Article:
Concern about the danger of cattle is often expressed, but an incident involving a Scarborough group member is a reminder that caution is needed whenever any type of loose animal is encountered.
While the walker was using a public footpath to cross a field in Allerston parish, a horse approached, and for no apparent reason, kicked him, breaking his arm, which will be in a cast for several weeks.
Had the kick hit his head or torso, it could easily have proved fatal.
The farmer has now been notified of the presence of a dangerous animal (under both civil and criminal law, he is under no liability if he has no reason to be aware of the risk), and reports have also been made to the North York Moors National Park and Ramblers' Central Office.
Although horses can be a nuisance, following closely and snuffling over rucksacks, and even sometimes nudging walkers, a Google search suggests that a direct attack is very rare.
The advice from Central Office is to exercise the same caution as when meeting livestock.
This is the advice from Central Office:
Cattle on your path
What do you do when cattle are obstructing the path? Find another way, by going around the cattle. If cattle are blocking a path through a field, you’re well within your rights to find a safe way, away from the path to avoid them. You should then rejoin the footpath as soon as possible – and when you consider it safe to do so.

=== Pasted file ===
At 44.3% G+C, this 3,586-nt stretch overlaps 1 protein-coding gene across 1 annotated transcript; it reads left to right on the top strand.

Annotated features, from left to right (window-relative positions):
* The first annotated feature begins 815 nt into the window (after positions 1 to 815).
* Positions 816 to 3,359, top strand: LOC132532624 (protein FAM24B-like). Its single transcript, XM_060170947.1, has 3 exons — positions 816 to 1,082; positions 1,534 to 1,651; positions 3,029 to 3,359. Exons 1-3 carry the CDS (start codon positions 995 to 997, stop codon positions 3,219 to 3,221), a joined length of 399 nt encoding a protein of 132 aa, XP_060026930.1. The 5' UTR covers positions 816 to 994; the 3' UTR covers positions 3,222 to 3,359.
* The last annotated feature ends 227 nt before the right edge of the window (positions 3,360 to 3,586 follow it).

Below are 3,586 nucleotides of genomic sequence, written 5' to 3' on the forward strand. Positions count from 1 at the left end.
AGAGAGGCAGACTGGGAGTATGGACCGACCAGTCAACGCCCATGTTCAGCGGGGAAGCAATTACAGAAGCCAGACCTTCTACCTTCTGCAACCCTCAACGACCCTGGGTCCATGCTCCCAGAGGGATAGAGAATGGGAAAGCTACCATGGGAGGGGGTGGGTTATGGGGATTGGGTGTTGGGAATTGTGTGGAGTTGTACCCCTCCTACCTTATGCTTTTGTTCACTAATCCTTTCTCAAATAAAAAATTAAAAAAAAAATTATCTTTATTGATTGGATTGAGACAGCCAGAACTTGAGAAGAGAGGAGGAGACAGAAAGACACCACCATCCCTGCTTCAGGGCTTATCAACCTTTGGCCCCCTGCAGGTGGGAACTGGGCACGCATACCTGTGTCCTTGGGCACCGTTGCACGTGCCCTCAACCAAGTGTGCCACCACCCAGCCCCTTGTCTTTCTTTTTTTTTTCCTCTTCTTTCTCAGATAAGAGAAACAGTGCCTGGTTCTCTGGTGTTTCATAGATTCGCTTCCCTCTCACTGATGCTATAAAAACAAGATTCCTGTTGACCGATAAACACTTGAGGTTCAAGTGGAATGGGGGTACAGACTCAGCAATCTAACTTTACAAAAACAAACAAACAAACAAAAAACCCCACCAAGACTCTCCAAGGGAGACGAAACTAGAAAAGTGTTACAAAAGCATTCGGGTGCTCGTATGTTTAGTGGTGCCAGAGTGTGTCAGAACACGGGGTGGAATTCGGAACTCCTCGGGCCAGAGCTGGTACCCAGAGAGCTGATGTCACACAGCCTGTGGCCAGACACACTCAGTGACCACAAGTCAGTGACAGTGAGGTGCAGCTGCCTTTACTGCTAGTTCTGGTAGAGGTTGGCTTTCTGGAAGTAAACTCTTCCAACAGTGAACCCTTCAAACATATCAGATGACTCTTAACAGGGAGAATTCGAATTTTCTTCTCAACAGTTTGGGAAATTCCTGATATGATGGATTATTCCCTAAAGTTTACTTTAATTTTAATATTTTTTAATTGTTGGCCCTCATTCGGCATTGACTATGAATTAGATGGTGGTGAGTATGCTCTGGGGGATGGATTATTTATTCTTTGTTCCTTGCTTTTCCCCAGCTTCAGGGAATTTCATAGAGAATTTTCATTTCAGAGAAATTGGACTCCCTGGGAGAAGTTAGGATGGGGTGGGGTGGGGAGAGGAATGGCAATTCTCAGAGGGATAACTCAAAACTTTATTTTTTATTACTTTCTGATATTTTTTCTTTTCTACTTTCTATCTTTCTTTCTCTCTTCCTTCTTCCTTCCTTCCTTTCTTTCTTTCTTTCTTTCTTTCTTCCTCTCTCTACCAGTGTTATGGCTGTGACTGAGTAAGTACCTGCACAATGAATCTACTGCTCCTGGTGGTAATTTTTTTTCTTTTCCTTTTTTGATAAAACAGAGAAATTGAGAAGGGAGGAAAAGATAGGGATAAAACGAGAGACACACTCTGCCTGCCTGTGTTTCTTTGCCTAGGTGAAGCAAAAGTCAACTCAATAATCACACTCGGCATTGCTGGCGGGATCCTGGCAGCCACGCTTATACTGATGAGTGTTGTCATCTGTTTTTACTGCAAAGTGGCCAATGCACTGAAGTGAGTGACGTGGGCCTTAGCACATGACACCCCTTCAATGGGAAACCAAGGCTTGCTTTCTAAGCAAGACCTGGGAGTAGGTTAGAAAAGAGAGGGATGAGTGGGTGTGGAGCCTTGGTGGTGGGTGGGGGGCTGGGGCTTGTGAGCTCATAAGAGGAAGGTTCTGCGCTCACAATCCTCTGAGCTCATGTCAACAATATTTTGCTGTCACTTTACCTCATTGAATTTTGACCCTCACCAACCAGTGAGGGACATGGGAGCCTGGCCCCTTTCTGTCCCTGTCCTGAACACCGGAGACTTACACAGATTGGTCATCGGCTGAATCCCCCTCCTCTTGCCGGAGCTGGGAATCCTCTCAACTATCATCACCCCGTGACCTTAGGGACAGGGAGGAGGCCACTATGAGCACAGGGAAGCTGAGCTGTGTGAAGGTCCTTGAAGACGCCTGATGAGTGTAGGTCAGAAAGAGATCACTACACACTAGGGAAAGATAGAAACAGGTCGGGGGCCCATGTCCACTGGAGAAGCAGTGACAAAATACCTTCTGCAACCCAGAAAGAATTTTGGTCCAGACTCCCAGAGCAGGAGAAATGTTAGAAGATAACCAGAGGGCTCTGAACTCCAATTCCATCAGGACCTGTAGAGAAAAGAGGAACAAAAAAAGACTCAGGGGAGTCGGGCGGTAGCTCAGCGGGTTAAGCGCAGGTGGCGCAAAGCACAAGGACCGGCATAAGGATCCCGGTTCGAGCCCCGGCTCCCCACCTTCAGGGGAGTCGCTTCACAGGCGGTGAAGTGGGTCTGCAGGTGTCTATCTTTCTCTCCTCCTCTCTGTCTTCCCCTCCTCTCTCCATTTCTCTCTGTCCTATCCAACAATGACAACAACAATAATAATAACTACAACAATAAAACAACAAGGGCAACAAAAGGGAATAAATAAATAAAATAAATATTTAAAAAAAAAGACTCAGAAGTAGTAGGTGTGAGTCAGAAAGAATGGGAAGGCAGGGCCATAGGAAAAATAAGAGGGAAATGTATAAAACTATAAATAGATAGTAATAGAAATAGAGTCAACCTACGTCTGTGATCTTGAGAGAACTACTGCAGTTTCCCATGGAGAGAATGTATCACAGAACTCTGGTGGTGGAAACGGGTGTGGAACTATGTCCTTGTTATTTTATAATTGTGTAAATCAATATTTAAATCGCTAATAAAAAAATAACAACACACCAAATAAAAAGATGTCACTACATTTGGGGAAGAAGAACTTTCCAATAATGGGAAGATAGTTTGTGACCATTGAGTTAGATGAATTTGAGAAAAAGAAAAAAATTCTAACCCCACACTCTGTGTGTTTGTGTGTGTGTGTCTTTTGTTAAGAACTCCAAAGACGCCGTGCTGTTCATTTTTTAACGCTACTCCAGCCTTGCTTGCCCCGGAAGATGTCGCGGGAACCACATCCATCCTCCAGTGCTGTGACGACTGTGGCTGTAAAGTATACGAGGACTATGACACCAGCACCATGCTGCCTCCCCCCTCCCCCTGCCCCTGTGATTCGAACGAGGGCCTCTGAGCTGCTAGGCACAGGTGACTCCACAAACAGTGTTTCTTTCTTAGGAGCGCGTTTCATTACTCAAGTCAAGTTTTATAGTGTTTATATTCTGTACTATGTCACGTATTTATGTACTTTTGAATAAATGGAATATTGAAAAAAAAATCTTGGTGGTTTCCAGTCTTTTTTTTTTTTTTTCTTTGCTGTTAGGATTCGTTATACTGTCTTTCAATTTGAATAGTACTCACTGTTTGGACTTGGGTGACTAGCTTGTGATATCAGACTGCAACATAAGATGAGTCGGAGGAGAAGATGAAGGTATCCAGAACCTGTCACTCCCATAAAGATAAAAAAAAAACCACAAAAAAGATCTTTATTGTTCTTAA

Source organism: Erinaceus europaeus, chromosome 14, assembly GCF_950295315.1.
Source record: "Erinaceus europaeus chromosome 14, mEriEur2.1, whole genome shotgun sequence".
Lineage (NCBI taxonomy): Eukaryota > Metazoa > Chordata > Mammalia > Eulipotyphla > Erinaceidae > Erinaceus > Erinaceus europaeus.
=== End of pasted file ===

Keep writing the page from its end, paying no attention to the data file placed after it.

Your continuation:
There are a couple of points that I would add:
1 At a Ramblers workshop, I was told that Central Office had no record of anyone being injured by cattle if the walkers stayed together in a group of more than two, and if they did not have a dog with them.
2 A farmer told me that cattle had a "danger perception zone" of about 30ft. As a general rule, he said, if you walked quietly and purposefully outside this zone, they were unlikely to perceive you as a threat.
A farmer told me that if he fell down helpless in a pen with two hungry adult pigs, within an hour the only sign of his presence would be his belt buckle.
Maureen and I were once expelled from Farndale by a ram that kept charging at us until we were far enough from its ewes. This turned out to be a very long way.
Bob Clutson and I once saw a ewe, that was fostering an orphan lamb, snap at a sheepdog that approached too close. The dog skittered away behind the farmer's legs.
So in summary, even a worm can turn...although it is unlikely to pose a serious threat.
Animals have no conscience, morality, code of ethics, or sense of guilt or remorse. If you are seen as a threat, they want you far away or neutralised.